Northwest Arkansas Clinical Trials Center has been a dedicated dermatology research center for more than 7 years. The research center is located in the heart of Northwest Arkansas, home to a regional population of more than 500,000 residents and two large college campuses. The clinical trials center has over 1500 square feet solely dedicated to dermatology research and research subjects. The center includes a reception area, examination rooms, laboratory, locked and temperature monitored investigational product ambient storage, study coordinator offices, and temperature monitored refrigerator and -20 C freezer. All equipment undergoes certification annually.
The combined clinical trial team experience in phase I-phase IV studies exceeds 50 years. Investigational product formulation experience includes oral, intravenous, topical and other parenteral routes. All personnel have certified GCP training and most are IATA certified. The staff is very familiar with the variety of electronic data capture (EDC) platforms and are very proficient in data entry.
The center and personnel have clinical trial experience in the following dermatologic conditions in pediatric, adolescent and adult populations:
- Atopic Dermatitis
- Common Warts
- Seborrheic Keratosis
- Hidradenitis suppurativa
Even if you’re already treating your rosacea, the right skin care can make a noticeable difference.
A rosacea friendly skin care routine can:
- Help your skin feel more comfortable
- Improve the results you see from treatment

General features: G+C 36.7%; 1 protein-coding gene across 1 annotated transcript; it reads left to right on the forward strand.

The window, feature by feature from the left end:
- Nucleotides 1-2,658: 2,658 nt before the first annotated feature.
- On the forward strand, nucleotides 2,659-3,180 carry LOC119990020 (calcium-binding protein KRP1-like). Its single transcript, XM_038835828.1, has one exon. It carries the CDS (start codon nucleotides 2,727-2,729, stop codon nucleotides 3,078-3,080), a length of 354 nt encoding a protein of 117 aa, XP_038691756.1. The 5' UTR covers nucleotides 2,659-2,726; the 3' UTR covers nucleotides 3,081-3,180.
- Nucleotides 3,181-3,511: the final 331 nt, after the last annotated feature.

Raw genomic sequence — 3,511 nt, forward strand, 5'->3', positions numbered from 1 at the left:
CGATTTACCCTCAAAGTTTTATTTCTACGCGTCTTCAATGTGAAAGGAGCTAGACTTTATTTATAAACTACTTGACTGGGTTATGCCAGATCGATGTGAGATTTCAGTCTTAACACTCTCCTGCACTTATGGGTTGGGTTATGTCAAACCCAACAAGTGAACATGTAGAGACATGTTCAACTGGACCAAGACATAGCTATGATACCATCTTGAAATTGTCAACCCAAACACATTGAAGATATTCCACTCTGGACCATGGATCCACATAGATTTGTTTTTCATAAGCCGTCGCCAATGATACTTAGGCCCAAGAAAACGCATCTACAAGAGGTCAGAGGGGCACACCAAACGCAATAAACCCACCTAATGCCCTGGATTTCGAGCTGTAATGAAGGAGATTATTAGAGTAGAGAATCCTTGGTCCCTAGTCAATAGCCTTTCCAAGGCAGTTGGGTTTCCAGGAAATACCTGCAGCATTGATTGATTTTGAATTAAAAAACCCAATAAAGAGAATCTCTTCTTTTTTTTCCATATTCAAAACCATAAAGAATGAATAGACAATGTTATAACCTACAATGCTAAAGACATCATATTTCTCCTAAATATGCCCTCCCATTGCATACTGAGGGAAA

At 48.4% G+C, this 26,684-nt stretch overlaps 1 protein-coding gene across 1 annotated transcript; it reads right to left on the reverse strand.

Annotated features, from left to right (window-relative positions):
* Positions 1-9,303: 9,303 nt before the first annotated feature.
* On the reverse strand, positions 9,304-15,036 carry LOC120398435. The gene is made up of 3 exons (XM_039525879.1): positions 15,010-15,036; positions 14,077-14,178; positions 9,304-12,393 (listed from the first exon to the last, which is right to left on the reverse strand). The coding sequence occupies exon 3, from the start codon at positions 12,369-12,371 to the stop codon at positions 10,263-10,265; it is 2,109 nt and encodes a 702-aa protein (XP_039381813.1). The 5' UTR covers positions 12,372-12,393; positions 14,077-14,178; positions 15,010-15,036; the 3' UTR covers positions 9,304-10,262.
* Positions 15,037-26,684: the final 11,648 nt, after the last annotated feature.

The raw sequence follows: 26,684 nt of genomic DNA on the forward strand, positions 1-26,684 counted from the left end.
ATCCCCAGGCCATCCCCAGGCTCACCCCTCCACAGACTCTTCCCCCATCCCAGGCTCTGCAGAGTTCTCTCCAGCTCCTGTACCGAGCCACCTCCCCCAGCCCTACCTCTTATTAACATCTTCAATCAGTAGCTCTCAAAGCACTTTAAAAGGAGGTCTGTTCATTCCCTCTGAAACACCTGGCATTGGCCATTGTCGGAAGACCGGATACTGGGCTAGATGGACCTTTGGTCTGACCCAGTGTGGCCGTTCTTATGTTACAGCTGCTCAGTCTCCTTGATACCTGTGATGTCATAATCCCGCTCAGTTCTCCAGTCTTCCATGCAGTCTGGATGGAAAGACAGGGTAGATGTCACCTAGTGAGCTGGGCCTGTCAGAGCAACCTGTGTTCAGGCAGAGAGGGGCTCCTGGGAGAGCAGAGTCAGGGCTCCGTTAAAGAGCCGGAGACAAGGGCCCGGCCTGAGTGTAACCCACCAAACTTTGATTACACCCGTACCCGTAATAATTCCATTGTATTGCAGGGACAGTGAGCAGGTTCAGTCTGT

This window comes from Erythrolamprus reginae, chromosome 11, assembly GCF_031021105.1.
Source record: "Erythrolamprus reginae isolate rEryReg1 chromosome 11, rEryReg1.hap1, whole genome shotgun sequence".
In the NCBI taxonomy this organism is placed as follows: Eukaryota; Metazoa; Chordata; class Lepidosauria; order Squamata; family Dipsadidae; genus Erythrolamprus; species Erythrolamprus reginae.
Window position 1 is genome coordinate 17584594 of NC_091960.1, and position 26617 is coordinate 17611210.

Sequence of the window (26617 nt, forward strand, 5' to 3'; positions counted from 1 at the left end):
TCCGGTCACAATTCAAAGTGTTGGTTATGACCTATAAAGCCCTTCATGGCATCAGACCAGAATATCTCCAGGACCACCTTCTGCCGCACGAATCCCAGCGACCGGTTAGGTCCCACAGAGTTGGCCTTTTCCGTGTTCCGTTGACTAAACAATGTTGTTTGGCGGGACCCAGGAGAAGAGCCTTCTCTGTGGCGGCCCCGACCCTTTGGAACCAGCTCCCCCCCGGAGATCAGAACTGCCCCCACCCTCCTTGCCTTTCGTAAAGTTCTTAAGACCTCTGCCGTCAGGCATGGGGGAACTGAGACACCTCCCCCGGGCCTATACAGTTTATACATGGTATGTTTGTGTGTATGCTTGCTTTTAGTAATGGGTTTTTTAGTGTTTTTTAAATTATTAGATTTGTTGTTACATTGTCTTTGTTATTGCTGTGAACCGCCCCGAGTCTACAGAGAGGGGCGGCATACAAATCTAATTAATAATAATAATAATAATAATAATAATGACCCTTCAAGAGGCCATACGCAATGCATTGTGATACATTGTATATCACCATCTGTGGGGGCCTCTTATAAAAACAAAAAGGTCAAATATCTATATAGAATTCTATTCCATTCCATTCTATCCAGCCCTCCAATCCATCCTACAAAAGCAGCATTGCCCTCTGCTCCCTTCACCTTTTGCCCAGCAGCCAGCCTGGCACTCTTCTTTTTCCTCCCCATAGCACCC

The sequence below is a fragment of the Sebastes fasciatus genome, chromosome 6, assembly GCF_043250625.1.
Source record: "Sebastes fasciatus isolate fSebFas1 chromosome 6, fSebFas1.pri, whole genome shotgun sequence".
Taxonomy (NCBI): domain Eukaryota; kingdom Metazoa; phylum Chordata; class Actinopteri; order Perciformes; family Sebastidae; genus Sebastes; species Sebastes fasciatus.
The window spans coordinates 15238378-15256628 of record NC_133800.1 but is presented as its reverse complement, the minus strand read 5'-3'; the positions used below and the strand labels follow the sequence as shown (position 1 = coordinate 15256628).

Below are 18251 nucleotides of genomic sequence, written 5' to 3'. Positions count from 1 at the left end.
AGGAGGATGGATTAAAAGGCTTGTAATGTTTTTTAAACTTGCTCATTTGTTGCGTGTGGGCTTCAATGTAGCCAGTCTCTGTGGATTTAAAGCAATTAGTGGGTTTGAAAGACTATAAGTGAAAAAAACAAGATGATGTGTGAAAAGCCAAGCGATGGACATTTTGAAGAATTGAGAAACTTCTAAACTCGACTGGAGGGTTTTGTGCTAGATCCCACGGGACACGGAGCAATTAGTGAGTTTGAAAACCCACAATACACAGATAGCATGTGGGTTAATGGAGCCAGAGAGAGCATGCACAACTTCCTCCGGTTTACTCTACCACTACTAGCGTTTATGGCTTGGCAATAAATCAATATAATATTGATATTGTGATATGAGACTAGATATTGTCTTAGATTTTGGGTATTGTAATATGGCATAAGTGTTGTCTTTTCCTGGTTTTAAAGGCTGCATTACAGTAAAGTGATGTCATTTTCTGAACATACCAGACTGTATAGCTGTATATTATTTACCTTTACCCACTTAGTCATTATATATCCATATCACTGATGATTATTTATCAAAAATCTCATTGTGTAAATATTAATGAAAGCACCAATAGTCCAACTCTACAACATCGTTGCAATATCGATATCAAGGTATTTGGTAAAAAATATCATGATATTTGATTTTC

- Boost your skin’s overall health
- Reduce rosacea flare-ups
To help patients who have rosacea with skin care, dermatologists offer these tips:
- Cleanse your face twice a day — very gently. According to dermatologist Mark Dahl, MD, patients who have rosacea often don’t wash rosacea-prone skin enough. That’s understandable if your skin already feels irritated.
Cleansing when you wake up and before you go to bed helps remove oil and dirt that can irritate your skin.
- Choose a mild, rosacea friendly cleanser (not soap).
- Apply the cleanser gently with your fingertips, using a circular motion.
- Rinse off the cleanser with lukewarm water, using only your fingertips. You want to thoroughly remove the cleanser. If some of the cleanser stays on your skin, it can cause irritation.
- Pat your face gently with a clean, cotton towel.
- Moisturize every day. Whether rosacea makes your skin dry or oily, it’s important to moisturize. Moisturizing helps hydrate your skin by trapping water in your skin. This can reduce irritation and make your skin feel more comfortable.
Studies show that applying a rosacea friendly moisturizer or barrier repair cream can also improve the results you see from treatment.
In one small study, patients applied a rosacea treatment (metronidazole gel) to their face twice a day. They also applied a gentle, non-irritating moisturizing cream twice a day to one side of their face.
After 15 days, the moisturized side of their face had less dryness, peeling, and roughness. It also felt more comfortable. Other studies have found similar results.